September 5, 2014 4 Comments
Here’s a pen I haven’t written about before: the Altura. Despite this slightly foreign-sounding name, it’s a British company, one of the oldest ones and one that produced a great many pens. So why haven’t you heard of it?
The Altura Pen and Pencil Company Ltd was established soon after the First World War and though it usually had a pen or two for sale under its own name, most of its production was for other manufacturers and own-brand wholesalers. You may well have handled and used an Altura pen without realising it. Certainly, if you have written with 1930s English-made Waterman pens, you’ve written with an Altura-made pen. Though they remained independent during world War two they were coming ever closer in a relationship with Waterman, and in 1946 Waterman acquired Altura. For a couple of years they continued to make a few of their own pens but after 1948 they were heard of no more.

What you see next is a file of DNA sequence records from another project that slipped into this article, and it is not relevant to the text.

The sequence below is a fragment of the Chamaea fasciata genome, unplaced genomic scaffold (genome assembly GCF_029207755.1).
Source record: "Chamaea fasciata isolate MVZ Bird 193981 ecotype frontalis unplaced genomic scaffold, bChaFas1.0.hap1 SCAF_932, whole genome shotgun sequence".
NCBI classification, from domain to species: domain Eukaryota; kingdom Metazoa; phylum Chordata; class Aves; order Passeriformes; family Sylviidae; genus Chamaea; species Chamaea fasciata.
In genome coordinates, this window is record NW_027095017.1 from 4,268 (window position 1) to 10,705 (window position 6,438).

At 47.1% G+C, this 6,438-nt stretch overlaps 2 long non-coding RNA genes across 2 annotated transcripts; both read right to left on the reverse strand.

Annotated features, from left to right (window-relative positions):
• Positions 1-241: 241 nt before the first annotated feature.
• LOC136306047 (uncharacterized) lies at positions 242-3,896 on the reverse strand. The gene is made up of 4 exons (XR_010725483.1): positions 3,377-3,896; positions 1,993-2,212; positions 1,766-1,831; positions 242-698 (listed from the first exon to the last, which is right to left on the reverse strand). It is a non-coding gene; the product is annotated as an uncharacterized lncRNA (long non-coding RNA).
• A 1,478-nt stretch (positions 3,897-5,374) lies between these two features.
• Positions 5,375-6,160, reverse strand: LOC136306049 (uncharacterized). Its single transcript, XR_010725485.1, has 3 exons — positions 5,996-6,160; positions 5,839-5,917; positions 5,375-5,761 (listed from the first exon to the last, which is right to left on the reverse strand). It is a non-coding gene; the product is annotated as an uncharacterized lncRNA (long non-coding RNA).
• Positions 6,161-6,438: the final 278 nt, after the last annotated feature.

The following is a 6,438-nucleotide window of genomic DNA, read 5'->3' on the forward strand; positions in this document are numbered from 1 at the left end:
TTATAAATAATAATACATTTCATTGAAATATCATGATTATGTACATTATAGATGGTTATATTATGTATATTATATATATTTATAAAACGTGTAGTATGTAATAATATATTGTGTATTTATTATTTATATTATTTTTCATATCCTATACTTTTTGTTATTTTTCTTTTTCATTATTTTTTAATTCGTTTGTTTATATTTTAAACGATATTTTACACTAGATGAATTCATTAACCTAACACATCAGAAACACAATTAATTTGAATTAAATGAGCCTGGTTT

This black hard rubber example is the Altura 752, probably dating from the 1930s but possibly earlier. The most obvious thing about it is the mid-cap clip, something that had a spell of fashionability in De La Rue in the 1920s. The pen measures 12.8 cm when capped but becomes a long 16.2 cm when posted. The nib is warranted. There is a tiny “RG” at the top of the clip. I don’t know what that stands for. On the barrel, very discreetly, is a tiny “Altura 752”. Much more prominent is “Dinsdale’s Ltd., Leeds 1” which probably refers to Dinsdale’s the stationer and art supplier, though it’s hard to be certain as there are many businesses in Leeds of that name.
Many of the unbranded pens from the pre-war period that we see were probably made by Altura, though it is impossible to say which ones as, like most pen manufacturers, they could turn out a pen in any style. Certainly, they made pencils for De La Rue and they may have made at least some versions of the De La Rue pen. Their own pens, though not outstanding, are decent writing instruments, not without a style of their own. It is a pity that the company not only disappeared in 1948, but has since sunk into such obscurity that its name is no longer known by most pen fanciers.